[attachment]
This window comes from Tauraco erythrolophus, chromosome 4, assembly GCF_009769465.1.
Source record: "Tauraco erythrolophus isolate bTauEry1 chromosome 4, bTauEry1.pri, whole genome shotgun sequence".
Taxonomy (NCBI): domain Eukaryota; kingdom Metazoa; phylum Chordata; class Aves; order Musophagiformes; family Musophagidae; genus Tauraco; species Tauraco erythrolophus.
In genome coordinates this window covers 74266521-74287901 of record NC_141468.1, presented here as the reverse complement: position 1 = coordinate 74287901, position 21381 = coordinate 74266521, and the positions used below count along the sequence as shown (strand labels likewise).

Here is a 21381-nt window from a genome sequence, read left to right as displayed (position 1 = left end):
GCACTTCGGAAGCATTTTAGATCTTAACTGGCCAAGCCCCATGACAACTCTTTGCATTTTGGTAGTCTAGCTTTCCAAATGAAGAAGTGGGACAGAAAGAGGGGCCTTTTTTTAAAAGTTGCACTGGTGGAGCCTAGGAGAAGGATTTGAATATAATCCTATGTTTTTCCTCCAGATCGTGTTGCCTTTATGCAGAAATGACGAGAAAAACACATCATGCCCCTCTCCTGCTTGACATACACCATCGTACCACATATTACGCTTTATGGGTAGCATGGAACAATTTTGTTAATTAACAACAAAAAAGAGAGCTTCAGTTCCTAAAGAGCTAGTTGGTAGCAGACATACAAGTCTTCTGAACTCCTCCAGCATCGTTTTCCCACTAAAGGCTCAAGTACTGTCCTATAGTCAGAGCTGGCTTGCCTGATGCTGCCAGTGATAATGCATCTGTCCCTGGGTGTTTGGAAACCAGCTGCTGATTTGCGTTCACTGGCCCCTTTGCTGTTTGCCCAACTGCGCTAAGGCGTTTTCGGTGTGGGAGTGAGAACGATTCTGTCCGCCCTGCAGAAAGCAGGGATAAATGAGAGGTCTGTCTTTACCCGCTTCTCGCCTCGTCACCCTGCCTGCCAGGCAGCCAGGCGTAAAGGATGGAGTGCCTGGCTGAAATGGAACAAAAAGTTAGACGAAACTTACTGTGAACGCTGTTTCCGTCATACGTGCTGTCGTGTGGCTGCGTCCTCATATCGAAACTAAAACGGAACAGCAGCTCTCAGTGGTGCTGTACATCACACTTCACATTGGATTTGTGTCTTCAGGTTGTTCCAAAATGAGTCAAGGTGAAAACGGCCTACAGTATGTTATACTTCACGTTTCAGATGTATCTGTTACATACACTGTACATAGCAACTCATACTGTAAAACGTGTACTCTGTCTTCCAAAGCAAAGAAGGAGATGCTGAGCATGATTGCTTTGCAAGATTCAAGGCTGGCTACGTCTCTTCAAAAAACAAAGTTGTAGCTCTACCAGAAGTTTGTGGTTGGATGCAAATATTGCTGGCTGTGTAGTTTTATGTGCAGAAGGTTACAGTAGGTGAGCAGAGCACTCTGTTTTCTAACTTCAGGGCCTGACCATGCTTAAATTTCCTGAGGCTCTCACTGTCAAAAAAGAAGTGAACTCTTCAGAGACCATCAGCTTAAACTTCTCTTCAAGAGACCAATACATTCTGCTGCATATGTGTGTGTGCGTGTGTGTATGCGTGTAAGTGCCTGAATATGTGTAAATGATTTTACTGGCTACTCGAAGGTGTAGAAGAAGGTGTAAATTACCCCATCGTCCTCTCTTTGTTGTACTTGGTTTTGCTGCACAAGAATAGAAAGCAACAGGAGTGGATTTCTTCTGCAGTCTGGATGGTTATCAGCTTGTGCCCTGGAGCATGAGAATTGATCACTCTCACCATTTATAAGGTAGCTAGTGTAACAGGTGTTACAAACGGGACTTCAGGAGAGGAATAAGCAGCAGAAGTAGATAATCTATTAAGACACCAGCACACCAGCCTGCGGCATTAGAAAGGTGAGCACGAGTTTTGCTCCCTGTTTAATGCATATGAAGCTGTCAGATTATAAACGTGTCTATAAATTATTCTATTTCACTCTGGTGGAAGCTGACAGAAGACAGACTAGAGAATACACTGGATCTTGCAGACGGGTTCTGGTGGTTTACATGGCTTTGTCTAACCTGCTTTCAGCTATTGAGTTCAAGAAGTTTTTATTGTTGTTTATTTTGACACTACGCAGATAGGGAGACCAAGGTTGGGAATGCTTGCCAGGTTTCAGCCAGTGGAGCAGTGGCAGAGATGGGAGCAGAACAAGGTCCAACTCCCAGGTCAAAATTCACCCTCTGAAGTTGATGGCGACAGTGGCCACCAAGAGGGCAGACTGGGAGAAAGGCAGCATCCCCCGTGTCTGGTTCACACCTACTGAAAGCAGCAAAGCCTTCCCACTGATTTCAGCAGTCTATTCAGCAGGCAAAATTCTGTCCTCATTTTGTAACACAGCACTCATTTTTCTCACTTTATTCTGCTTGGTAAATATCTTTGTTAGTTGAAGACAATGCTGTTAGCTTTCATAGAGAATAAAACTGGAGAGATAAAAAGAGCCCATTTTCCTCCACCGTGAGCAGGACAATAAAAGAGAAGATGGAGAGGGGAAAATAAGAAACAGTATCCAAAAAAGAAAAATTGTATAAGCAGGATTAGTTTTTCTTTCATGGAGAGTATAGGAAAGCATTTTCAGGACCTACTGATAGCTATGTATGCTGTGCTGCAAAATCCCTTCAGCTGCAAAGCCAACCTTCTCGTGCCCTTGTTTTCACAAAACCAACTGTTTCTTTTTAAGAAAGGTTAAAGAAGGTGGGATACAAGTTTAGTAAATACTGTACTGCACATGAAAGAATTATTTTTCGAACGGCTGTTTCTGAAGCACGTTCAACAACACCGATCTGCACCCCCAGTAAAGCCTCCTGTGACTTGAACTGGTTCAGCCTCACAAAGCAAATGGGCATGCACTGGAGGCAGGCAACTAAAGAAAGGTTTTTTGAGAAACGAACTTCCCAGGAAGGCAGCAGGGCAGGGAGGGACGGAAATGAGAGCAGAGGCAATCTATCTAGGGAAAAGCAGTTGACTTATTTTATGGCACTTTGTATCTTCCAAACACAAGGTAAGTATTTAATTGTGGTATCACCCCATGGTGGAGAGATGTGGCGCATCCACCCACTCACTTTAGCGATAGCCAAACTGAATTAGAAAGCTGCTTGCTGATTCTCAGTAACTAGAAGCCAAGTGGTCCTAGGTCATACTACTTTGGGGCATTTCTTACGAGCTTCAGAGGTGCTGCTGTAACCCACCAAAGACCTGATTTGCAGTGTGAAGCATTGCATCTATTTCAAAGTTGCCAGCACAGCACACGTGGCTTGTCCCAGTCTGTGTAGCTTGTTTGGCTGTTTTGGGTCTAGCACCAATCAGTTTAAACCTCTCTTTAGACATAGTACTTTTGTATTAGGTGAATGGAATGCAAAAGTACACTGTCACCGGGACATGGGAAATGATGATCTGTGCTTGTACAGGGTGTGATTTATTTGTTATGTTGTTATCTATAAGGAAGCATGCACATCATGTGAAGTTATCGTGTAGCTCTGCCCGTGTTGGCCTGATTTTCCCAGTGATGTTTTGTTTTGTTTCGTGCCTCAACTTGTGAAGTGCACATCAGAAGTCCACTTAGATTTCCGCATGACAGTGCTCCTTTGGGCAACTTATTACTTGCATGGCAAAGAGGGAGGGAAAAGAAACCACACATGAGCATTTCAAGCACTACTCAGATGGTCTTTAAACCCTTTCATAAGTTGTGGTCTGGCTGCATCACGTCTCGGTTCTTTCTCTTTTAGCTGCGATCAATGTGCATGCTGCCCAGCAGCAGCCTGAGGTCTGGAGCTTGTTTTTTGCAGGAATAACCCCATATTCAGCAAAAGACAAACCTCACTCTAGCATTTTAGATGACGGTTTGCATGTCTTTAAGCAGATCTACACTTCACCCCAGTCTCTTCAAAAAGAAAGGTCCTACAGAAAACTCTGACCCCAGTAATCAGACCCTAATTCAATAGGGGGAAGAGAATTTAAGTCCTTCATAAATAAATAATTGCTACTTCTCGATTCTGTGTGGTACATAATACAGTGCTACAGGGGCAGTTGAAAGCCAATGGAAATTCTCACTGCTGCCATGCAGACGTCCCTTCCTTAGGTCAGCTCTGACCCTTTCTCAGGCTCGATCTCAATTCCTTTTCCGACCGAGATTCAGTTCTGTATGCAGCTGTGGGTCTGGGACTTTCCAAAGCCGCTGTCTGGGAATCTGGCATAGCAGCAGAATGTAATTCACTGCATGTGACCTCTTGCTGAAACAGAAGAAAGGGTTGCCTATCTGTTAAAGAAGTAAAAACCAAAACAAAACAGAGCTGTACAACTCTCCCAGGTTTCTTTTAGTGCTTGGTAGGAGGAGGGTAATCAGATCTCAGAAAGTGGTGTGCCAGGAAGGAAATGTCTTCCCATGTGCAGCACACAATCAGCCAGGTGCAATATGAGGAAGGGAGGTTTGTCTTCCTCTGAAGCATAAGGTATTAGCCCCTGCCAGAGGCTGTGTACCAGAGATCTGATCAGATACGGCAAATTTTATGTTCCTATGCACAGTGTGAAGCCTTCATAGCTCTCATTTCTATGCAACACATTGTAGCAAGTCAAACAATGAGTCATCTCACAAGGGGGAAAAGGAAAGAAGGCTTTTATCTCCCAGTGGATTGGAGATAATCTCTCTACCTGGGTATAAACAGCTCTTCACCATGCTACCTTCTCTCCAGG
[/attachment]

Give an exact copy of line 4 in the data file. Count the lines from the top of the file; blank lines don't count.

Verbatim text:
In genome coordinates this window covers 74266521-74287901 of record NC_141468.1, presented here as the reverse complement: position 1 = coordinate 74287901, position 21381 = coordinate 74266521, and the positions used below count along the sequence as shown (strand labels likewise).